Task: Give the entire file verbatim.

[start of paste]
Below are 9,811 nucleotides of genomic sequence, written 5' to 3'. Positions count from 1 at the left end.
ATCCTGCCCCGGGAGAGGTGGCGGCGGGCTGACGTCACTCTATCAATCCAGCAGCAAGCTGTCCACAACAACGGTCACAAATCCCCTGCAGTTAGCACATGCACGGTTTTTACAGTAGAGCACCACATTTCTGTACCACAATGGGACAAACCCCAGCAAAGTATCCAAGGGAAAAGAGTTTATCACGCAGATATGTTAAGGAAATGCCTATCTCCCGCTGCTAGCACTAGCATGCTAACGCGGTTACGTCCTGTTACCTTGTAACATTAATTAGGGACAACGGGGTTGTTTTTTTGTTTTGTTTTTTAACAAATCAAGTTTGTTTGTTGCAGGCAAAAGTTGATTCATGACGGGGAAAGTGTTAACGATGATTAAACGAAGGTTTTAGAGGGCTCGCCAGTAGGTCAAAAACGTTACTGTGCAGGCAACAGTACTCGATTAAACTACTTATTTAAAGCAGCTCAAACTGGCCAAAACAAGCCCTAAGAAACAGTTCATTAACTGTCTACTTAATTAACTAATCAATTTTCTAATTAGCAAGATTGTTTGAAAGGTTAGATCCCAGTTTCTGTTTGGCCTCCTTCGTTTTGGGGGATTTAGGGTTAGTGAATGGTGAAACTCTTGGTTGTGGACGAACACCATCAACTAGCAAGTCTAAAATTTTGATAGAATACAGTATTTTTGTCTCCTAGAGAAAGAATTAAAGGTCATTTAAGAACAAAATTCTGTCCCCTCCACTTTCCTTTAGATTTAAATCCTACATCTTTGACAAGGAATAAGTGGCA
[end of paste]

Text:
Below are 9,811 nucleotides of genomic sequence, written 5' to 3'. Positions count from 1 at the left end.
ATCCTGCCCCGGGAGAGGTGGCGGCGGGCTGACGTCACTCTATCAATCCAGCAGCAAGCTGTCCACAACAACGGTCACAAATCCCCTGCAGTTAGCACATGCACGGTTTTTACAGTAGAGCACCACATTTCTGTACCACAATGGGACAAACCCCAGCAAAGTATCCAAGGGAAAAGAGTTTATCACGCAGATATGTTAAGGAAATGCCTATCTCCCGCTGCTAGCACTAGCATGCTAACGCGGTTACGTCCTGTTACCTTGTAACATTAATTAGGGACAACGGGGTTGTTTTTTTGTTTTGTTTTTTAACAAATCAAGTTTGTTTGTTGCAGGCAAAAGTTGATTCATGACGGGGAAAGTGTTAACGATGATTAAACGAAGGTTTTAGAGGGCTCGCCAGTAGGTCAAAAACGTTACTGTGCAGGCAACAGTACTCGATTAAACTACTTATTTAAAGCAGCTCAAACTGGCCAAAACAAGCCCTAAGAAACAGTTCATTAACTGTCTACTTAATTAACTAATCAATTTTCTAATTAGCAAGATTGTTTGAAAGGTTAGATCCCAGTTTCTGTTTGGCCTCCTTCGTTTTGGGGGATTTAGGGTTAGTGAATGGTGAAACTCTTGGTTGTGGACGAACACCATCAACTAGCAAGTCTAAAATTTTGATAGAATACAGTATTTTTGTCTCCTAGAGAAAGAATTAAAGGTCATTTAAGAACAAAATTCTGTCCCCTCCACTTTCCTTTAGATTTAAATCCTACATCTTTGACAAGGAATAAGTGGCA